From Casetext: Smarter Legal Research

Tulare County Power Company v. Pacific Surety Company

Court of Appeal of California, Third District
Sep 20, 1919
43 Cal.App. 315 (Cal. Ct. App. 1919)


In Tulare County Power Co. v. Pacific Surety Co., 43 Cal.App. 315, 325 [ 185 P. 399], the liability insurance policy purported to insure "against loss or expense arising or resulting from claims upon the assured for damages on account of bodily injuries, including death therefrom, accidentally suffered, or alleged to have been suffered, during the period of this policy... when such injuries or death result from accident occurring within the period hereinafter mentioned."

Summary of this case from Russ-Field Corp. v. Underwriters at Lloyd's


Civ. No. 1991.

September 20, 1919.

APPEAL from a judgment of the Superior Court of Tulare County. W. B. Wallace, Judge. Affirmed.

The facts are stated in the opinion of the court.

Denson, Cooley Denson and Cooley Lachmund for Appellant.

Middlecoff Feemster for Respondent.

Chickering Gregory, Lilienthal, McKinstry, Raymond, Haber Firebaugh and Redman Alexander, Amici Curiae.

The action was brought by plaintiff to recover upon a liability insurance policy, issued by defendant, dated June 18, 1913. Judgment was entered in favor of plaintiff for $5,460, with interest and costs, from which judgment defendant prosecutes this appeal.

From the allegations of the complaint it appears that plaintiff was a California corporation doing business in the county of Tulare and "between noon on the sixteenth day of June, 1913, and noon on the sixteenth day of June, 1914, was engaged in the business of operating and maintaining an electric light and power plant" in said county, together with extension lines and service connections, etc. "That on said eighteenth day of June, 1913, said defendant made its contractor's public liability policy of accident insurance," a copy of which was attached to and made part of the complaint, to portions of which we shall hereinafter refer. It was further alleged and found that, "on the eighteenth day of June, 1913, said defendant delivered said policy of insurance to this plaintiff, and plaintiff paid the full amount of the premium provided for in said policy of insurance, to said defendant." It was found that said premium was paid to defendant on or about the third day of January, 1914, "and defendant waived the payment thereof prior to such time and waived any defense it had to said policy by reason of said premium not being paid prior to the time it was so paid."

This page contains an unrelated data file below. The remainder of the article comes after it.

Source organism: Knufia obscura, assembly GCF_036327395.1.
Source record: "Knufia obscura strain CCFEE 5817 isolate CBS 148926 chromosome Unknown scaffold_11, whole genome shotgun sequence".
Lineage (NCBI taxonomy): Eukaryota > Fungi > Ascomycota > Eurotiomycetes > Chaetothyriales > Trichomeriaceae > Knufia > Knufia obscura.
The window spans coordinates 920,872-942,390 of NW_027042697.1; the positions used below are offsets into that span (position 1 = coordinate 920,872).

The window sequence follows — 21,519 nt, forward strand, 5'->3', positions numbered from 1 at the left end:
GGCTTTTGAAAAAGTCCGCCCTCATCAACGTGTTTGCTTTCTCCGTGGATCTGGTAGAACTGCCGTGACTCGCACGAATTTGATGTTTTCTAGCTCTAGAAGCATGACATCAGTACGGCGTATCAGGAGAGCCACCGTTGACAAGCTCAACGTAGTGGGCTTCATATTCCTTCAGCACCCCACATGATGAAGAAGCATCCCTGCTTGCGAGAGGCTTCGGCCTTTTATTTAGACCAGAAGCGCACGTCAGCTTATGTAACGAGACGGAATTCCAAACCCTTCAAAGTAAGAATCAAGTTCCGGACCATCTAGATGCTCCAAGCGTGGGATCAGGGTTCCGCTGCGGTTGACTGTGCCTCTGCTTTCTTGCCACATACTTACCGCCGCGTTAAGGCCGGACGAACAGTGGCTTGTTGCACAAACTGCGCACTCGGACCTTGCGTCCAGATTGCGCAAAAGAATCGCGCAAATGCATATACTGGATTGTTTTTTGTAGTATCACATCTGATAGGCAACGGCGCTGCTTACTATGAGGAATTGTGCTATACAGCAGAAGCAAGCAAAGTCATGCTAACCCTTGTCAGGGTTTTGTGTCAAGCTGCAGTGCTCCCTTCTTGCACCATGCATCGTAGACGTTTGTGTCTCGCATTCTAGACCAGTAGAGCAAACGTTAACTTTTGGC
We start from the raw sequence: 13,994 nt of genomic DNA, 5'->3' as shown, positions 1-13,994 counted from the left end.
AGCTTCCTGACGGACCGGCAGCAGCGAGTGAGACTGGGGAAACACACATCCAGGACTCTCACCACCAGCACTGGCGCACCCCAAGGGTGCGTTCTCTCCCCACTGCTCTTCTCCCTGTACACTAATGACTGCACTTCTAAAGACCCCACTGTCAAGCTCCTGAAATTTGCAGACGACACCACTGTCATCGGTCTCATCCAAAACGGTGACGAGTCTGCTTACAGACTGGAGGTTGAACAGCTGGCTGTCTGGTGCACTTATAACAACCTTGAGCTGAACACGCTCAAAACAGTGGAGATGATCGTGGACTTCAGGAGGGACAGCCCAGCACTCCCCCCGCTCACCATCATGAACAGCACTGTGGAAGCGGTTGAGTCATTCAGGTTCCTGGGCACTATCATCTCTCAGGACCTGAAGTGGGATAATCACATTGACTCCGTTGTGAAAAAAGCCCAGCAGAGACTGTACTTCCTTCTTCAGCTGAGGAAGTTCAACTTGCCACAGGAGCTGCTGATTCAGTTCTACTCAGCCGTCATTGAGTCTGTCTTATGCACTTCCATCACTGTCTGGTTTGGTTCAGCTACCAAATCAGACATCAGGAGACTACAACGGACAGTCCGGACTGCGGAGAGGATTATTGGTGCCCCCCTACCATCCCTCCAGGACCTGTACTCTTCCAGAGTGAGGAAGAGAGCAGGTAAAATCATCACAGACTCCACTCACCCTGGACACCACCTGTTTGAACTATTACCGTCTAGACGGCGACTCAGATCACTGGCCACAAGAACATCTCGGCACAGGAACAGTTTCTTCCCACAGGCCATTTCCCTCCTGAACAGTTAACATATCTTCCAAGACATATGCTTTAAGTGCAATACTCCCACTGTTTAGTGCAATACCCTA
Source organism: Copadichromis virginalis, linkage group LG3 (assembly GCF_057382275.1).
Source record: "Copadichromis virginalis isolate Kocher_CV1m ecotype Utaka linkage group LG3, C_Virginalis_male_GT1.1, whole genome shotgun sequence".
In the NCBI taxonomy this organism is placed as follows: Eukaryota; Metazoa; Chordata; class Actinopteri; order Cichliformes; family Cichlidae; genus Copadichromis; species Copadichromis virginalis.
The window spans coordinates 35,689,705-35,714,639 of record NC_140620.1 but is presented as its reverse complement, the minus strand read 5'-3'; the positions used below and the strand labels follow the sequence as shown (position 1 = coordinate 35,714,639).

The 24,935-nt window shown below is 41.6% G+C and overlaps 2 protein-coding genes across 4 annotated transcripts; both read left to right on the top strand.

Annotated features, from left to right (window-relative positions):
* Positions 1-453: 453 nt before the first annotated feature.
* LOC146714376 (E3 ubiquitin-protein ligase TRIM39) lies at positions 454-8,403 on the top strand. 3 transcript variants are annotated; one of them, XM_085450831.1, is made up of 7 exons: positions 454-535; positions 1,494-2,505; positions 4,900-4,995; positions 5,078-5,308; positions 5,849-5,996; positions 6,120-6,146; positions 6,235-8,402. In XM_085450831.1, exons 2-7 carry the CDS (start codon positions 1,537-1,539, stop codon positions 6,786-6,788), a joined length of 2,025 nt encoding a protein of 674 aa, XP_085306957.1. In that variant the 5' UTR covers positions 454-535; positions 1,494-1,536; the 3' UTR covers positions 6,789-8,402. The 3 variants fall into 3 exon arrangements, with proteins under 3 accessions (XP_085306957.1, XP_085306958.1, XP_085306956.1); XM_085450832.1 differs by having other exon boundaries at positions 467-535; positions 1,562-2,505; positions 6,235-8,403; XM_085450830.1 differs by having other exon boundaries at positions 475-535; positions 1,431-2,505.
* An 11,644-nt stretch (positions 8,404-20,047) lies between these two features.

On the tenth day of July, 1913, one L. C. Bergen was being furnished for hire by plaintiff with electricity for lighting and power on certain property in Tulare county and "in order to use said power said L. C. Bergen maintained on said lots a well for irrigating purposes, and an electric motor and pump and pump-house"; that plaintiff had erected along the south line of said premises a line of poles and a system of wires known as "primary" wires, "charged with a dangerous and life-destroying force and current of electricity, . . . to wit: six thousand six hundred volts"; that the motor was to be operated by 220 volts and the lights by 110 volts; that, to reduce said six thousand six hundred volts to 220 and 110 volts, respectively, transformers and ground wires were "supplied, furnished, installed and erected at said pumping plant" by plaintiff, the system of wires, switches, etc., being known as "secondary" wires. On said 10th of July, 1913, said Bergen descended into the pit in which said pump was located for the purpose of inspecting said pumping plant; at that time "there was a dangerous, unusual, and excessive current of electricity passing from said 'primary' wires and into the drop cord and electric light which hung in the pit of said pumping plant, . . . rendering said drop wire and electric light highly dangerous to handle, and that this dangerous condition was at said time unknown to said Bergen and unknown to this plaintiff." Bergen came in contact with the drop wire and light and was instantly killed, without any fault on his part.